Vodacom Congo faces share seizure
Bloomberg and Asha Speckman
VODACOM may lose control of its cellular unit in the Democratic Republic of Congo (DRC) after a court ordered its shares to be confiscated to settle a $21 million (R162m) dispute with a consultant.
On Monday the Kinshasa Commercial Court issued the order to attach Vodacom’s 510 000 shares in its 51 percent held Vodacom Congo SPRL unit to enforce its January 25 judgment that Vodacom pay Moto Mabanga’s Namemco Energy a $21m consultancy fee, according to court documents provided by Mabanga.
Investors hardly blinked at the news, which broke at lunchtime yesterday.
Vodacom was up 1.46 percent by 2.32pm on the JSE and closed 1.2 percent up at R106.37.
Khulekani Dlamini, the head of research at Afena Capital, said the amount Vodacom was ordered to pay was equal to about 0.1 percent of its market capitalisation and 1.4 percent of Vodacom’s dividend yield.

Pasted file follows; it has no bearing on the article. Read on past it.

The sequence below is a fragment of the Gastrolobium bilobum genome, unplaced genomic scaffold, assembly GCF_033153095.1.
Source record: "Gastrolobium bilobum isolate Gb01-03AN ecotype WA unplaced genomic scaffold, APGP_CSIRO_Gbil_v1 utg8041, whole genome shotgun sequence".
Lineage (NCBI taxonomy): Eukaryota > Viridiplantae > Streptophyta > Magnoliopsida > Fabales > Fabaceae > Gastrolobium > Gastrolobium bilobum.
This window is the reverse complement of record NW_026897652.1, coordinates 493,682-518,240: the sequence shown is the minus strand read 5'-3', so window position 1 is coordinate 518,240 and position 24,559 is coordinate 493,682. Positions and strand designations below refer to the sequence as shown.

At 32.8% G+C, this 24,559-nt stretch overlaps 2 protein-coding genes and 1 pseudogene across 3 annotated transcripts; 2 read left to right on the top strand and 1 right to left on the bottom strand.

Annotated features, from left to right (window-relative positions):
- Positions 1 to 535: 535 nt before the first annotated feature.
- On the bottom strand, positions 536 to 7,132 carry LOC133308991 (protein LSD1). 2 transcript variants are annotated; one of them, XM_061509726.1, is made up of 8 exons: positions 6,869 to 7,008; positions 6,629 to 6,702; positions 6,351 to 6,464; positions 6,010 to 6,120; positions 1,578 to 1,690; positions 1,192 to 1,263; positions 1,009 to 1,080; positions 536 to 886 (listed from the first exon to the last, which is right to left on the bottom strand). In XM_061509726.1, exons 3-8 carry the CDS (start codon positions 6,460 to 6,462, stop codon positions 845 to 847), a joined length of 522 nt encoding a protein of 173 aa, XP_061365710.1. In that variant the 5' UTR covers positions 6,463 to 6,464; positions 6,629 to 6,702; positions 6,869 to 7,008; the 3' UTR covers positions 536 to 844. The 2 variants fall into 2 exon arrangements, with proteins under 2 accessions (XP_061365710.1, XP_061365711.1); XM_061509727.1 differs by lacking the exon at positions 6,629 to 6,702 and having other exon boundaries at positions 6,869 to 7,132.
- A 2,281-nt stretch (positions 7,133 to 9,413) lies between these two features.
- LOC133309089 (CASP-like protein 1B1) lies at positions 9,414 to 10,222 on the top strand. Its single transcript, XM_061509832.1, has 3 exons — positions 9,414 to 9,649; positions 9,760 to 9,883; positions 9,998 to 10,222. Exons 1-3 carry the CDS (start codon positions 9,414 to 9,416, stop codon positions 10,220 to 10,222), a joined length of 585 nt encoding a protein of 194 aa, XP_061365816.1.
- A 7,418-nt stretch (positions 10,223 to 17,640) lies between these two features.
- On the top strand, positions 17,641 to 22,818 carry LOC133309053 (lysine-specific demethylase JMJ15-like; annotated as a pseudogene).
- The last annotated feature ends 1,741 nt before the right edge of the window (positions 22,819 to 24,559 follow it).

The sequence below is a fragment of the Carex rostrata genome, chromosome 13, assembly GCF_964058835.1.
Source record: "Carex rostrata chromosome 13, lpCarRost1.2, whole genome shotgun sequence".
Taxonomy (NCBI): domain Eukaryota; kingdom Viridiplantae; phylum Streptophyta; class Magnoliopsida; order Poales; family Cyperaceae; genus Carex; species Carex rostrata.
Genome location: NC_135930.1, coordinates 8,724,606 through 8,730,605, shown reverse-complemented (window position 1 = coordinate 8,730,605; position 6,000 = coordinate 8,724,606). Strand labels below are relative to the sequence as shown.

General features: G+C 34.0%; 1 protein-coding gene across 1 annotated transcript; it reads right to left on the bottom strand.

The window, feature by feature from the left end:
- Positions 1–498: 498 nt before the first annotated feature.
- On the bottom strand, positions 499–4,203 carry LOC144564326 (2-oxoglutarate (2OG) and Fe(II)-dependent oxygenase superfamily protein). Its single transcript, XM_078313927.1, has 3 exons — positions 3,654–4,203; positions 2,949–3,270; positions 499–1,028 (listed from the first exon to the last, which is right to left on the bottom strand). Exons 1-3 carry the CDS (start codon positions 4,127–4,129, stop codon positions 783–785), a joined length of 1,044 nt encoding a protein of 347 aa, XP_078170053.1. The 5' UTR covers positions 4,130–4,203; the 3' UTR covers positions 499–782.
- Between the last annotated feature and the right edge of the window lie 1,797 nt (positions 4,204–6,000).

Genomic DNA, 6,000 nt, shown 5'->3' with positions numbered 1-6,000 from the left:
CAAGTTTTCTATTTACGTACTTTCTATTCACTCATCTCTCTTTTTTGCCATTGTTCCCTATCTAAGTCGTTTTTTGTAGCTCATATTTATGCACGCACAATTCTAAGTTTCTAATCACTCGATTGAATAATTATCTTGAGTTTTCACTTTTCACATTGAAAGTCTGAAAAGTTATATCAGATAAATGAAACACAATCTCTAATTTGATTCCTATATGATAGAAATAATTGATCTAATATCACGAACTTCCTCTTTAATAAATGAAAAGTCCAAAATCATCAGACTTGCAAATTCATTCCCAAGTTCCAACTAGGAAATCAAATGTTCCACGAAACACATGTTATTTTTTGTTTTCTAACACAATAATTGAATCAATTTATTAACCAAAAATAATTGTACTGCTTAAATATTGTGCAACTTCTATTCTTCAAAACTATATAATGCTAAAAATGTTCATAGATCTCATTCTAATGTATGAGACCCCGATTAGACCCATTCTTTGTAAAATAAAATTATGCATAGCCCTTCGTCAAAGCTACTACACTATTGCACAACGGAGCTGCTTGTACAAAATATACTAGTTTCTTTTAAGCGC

“It’s not really devastating… the DRC in the grand scheme of things is a marginal contributor,” Dlamini said. “With all the problems they’ve had with that business they would be better off selling it.”
Farai Mapfinya, an equity analyst at Sanlam Private Investments, said Vodacom Congo contributed 2.7 percent to group revenue and 0.8 percent to group earnings before interest, tax, depreciation and amortisation.
“The Congolese business is quite healthy and if shareholder issues could be resolved it is still quite an attractive asset,” Mapfinya said.
Pieter Uys, the chief executive of Vodacom, said yesterday: “Vodacom’s appeal against the judgment is still before the court.” Company spokesman Richard Boorman could not confirm when the appeal would be heard.
Mabanga said: “The court is handling the attachment and will determine how many shares must be sold to pay me.”